(CNN) -- One freight train rear-ended another Friday afternoon, sending debris into a passing third train, authorities in Porter County, Indiana, said. Firefighters put out flames among the jumble of derailed cars.
Two crew members on the train that struck the back of the other suffered non-life threatening injuries, officials told CNN.
CSX said it appeared there were no significant leaks or spills of hazardous materials, "but inspections of all loaded and empty hazardous materials cars are under way," it said in a statement.
The three-train accident occurred about 1:15 p.m. Friday about 11 miles northeast of Valparaiso, said David James of the county's highway department.
The first train, with two engines and 77 cars, was stopped on the westbound tracks, said Sgt. Larry LaFlower of the Porter County Sheriff's Department. CSX said it was investigating why the first train was stopped.
A second train, with two engines and 60 cars, hit it from behind, LaFlower told CNN.
The third train, with 48 cars, was moving on a parallel track. "It struck the wreckage and derailed itself," the sheriff's spokesman said. He did know which direction that train was moving in.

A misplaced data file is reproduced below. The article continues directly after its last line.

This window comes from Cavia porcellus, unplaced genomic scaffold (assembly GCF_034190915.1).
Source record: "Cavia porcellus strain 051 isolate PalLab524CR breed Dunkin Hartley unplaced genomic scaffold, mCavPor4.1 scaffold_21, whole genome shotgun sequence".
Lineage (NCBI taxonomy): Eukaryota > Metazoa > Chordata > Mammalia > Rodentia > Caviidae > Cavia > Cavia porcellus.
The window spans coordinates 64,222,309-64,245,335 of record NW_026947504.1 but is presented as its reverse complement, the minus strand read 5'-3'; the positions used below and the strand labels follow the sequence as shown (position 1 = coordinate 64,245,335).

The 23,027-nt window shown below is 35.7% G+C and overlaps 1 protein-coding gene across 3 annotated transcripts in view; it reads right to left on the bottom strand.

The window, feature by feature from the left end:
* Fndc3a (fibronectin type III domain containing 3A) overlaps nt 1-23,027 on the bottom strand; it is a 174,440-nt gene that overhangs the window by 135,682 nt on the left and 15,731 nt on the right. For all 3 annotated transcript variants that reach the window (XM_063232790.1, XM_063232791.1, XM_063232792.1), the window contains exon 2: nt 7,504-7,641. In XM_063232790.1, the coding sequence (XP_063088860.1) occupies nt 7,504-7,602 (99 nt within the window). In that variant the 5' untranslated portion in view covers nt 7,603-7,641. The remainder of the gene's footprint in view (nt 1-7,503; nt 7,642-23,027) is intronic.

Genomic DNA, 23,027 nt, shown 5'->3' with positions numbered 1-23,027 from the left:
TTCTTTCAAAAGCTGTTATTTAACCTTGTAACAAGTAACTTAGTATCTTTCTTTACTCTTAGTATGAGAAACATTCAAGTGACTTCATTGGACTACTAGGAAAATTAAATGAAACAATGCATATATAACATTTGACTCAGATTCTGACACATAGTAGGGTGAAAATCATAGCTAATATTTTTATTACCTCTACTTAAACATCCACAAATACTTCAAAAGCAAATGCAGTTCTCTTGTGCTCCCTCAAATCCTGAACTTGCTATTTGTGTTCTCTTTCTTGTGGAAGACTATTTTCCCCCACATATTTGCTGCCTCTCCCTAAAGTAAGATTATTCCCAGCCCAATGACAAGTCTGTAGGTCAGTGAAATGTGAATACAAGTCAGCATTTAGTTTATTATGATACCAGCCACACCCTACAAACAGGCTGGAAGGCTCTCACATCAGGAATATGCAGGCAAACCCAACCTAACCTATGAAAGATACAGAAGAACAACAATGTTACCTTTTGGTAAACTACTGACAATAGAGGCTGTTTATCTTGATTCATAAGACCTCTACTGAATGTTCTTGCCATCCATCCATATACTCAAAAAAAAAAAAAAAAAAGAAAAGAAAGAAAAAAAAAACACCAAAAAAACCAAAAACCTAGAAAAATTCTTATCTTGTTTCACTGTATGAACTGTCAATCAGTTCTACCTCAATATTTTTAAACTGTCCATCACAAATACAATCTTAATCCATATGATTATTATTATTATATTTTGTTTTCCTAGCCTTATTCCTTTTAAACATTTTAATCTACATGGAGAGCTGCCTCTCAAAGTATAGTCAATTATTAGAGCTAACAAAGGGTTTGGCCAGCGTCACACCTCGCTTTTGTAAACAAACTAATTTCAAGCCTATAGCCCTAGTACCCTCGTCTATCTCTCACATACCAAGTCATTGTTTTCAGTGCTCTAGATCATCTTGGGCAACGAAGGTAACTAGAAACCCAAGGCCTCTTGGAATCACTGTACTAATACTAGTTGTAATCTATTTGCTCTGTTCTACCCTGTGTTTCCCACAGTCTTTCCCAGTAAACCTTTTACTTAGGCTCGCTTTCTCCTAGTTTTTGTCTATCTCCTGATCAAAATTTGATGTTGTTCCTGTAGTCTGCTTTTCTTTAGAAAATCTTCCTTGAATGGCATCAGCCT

James said he did not know what speeds the trains may have been traveling.
"The trains carried a wide variety of freight, including three rail cars of flammable products," CSX said in a statement. "Also in the incident are a number of empty hazardous materials cars."
The train struck from behind was carrying empty ethanol tankers, according to LaFlower.
The county's hazardous materials team was on the scene, and residents of about 50 homes were evacuated, authorities said. CSX said it was assisting officials with the evacuation.
James said the stretch of railroad was in an agricultural section of the county. "It's been like a spring day here," he said of weather conditions.
CSX said it was still determining the total number of derailed cars.
The accident occurred near county roads 550 East and 600 North.
The National Transportation Safety Board arrived later Friday and was leading the investigation.
CNN's Phil Cantor contributed to this report.